Literary platforms have been at the center of the on-going expansion of African literature in global cultural spaces. And where these platforms as online, they amplify writers’ voices in beautifully transnational networks of readers.

Africa in Words (AiW) is one such platform. It is the 2011 brain child of a team of five African literature and history PhD students —all women—at the University of Sussex (Brighton, UK). The site focuses on the cultural, artistic, and philosophical output of the African continent, the diaspora, and others who are literate in the field. Since its founding, the site has grown to house a robust team of volunteer writers and editors from academia and beyond.

In a note to Brittle Paper, AiW calls itself “an independent, entirely voluntary collective, fueled solely by the love, run by the collaborative effort of a small, close-knit editorial team.” The blog’s remote management system encourages conversations and connections to form between voices from all over the world. AiW is deeply committed to showcasing Africa’s infinite cultural multiplicity.

The editorial team is comprised wholly of academics. Many are women though not all of them personally have roots on the continent. Their interests overflow the borders of academia and of geographical location. And they find their work profoundly fulfilling in the ways in which it fosters community: “We set up the blog to give us a space where we could share interests and encounters through and beyond our academic work (and be distracted from it – watching Nollywood films, analyzing ads and obits in local papers, or reading pulp-fiction mags, all in the name of our “research,” ahem…). It was always, though, a space where, despite our sometimes disparate locations  – Kigali to Brighton, Rio to Accra, Cape Town to Austin – we could come together and reach out to find connections with others.”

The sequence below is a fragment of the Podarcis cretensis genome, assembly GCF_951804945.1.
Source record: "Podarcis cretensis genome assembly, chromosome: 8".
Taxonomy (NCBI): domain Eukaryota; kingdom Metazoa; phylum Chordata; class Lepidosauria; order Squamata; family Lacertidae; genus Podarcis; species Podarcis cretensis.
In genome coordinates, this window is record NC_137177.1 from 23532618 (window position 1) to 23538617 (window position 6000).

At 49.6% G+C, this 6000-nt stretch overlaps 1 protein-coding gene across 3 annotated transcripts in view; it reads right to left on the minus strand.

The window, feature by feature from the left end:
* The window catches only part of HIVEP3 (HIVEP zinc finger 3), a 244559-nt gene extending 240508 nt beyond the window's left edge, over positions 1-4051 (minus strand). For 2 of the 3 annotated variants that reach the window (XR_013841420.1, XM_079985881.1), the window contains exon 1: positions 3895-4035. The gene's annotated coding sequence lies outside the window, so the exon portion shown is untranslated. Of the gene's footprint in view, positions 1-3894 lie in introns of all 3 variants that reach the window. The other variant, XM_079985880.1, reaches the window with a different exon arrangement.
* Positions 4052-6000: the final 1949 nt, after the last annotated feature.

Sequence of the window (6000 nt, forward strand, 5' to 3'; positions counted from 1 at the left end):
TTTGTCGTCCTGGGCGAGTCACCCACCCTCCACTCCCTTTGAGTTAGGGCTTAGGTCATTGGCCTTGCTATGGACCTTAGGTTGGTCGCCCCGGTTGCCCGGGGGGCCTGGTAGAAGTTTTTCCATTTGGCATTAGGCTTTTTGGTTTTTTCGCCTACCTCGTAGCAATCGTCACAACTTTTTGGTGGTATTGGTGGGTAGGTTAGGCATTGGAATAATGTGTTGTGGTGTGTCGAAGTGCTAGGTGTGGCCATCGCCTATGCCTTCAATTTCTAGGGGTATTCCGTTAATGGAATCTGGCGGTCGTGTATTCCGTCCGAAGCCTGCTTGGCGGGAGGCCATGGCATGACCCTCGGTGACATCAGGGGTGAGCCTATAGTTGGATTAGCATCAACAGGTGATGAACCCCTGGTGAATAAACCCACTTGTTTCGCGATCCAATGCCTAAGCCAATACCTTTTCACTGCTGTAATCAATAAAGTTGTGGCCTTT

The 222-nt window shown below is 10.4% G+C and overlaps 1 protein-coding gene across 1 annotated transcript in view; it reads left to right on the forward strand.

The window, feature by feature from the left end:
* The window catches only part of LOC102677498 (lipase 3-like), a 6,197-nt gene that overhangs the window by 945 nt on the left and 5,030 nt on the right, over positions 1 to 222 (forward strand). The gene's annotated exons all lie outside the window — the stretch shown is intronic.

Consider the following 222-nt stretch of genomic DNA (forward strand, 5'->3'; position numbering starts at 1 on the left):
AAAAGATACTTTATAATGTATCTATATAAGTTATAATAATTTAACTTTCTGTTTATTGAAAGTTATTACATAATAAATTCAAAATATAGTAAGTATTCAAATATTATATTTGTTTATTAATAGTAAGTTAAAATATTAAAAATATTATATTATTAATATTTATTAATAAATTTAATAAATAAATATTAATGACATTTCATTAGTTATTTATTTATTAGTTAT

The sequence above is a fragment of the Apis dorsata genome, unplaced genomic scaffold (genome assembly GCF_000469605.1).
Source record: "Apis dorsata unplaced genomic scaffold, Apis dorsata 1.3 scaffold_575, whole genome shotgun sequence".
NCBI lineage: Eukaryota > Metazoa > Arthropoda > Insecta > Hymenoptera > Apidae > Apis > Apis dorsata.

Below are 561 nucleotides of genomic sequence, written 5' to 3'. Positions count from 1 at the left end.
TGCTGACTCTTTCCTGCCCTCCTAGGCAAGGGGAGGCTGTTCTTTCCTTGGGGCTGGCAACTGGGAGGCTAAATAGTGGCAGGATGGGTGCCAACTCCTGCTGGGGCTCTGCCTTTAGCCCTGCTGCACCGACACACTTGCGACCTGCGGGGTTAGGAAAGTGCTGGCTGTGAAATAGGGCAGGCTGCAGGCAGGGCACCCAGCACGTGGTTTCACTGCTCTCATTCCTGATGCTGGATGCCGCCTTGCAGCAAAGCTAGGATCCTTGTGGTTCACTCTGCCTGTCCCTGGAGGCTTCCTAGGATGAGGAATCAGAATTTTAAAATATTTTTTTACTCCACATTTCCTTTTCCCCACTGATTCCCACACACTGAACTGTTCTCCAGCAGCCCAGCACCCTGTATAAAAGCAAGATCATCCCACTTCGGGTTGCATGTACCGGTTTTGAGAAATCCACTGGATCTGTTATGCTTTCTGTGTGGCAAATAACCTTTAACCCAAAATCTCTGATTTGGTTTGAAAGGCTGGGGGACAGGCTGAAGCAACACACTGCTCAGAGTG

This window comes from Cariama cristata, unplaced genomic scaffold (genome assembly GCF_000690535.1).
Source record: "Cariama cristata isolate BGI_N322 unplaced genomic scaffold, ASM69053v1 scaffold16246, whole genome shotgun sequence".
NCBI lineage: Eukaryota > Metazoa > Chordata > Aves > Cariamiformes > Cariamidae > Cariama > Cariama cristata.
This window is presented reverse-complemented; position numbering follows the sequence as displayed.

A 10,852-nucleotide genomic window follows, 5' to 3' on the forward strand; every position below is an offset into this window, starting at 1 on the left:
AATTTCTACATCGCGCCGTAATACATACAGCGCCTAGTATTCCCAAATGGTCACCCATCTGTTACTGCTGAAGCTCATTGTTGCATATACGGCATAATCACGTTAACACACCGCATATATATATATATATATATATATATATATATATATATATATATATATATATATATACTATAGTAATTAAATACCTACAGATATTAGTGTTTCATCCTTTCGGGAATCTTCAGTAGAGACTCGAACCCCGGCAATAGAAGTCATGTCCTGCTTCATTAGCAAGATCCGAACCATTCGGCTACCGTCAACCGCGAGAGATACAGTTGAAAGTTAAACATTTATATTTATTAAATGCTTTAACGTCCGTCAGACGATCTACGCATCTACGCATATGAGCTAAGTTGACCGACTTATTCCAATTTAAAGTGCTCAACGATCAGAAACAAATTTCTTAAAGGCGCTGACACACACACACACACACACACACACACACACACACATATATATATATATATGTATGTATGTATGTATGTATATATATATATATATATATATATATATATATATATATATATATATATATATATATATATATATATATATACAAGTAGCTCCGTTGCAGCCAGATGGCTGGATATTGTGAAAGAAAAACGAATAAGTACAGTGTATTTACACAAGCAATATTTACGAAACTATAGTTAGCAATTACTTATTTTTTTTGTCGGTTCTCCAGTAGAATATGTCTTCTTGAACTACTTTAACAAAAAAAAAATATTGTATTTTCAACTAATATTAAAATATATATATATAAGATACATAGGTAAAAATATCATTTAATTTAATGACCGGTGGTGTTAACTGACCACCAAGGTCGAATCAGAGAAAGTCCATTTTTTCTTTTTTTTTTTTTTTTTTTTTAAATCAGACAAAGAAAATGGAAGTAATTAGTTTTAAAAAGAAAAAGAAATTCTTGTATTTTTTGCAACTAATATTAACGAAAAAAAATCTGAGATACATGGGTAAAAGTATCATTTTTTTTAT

Writing about Africa is often implicated in a web of historical and political habits that must be constantly interrogated. AiW takes this challenge seriously: “Together we aim to hold the blog open as a supportive, flexible platform for timely, forward-thinking creative-critical comment, about and from both new and established contributors — writers, artists and makers, critics, educators and thinkers, curators, directors, publishers, and arts managers, and not limited to that number, either — and for networks to come together around a common focus on literary and cultural production and Africa.”

AiW’s posts fall into four overlapping categories: Reviews, Interviews (called Q&As), AiW Featured, and Words on the Times. AiW Featured and Words on the Times, the former in perhaps focusing more on the latest and the latter more on the timeless, include roundups of cultural events and news, cultural analysis and commentary, and anything else the team just wants to highlight.

As many of the contributors are academics or prize-winning, institutionally recognized artists, the tone of the blog posts tends toward the scholarly. The 2020 Caine Prize for African Writing is a topic of close observation in recent blog posts, and has largely determined the latest selection of book reviews. As such, AiW wages a postcolonial battle in an institutional, high-culture context. It insists on African representation, both in the voices it brings to the table and as an object of inquiry, in realms that have for too long excluded or undervalued it. It largely focuses on Anglophone and, to a lesser extent, Francophone works.

After 9 years, AiW continues to celebrate African writing and inspire a global community of readers to find fulfilling literary experiences in African books and ideas.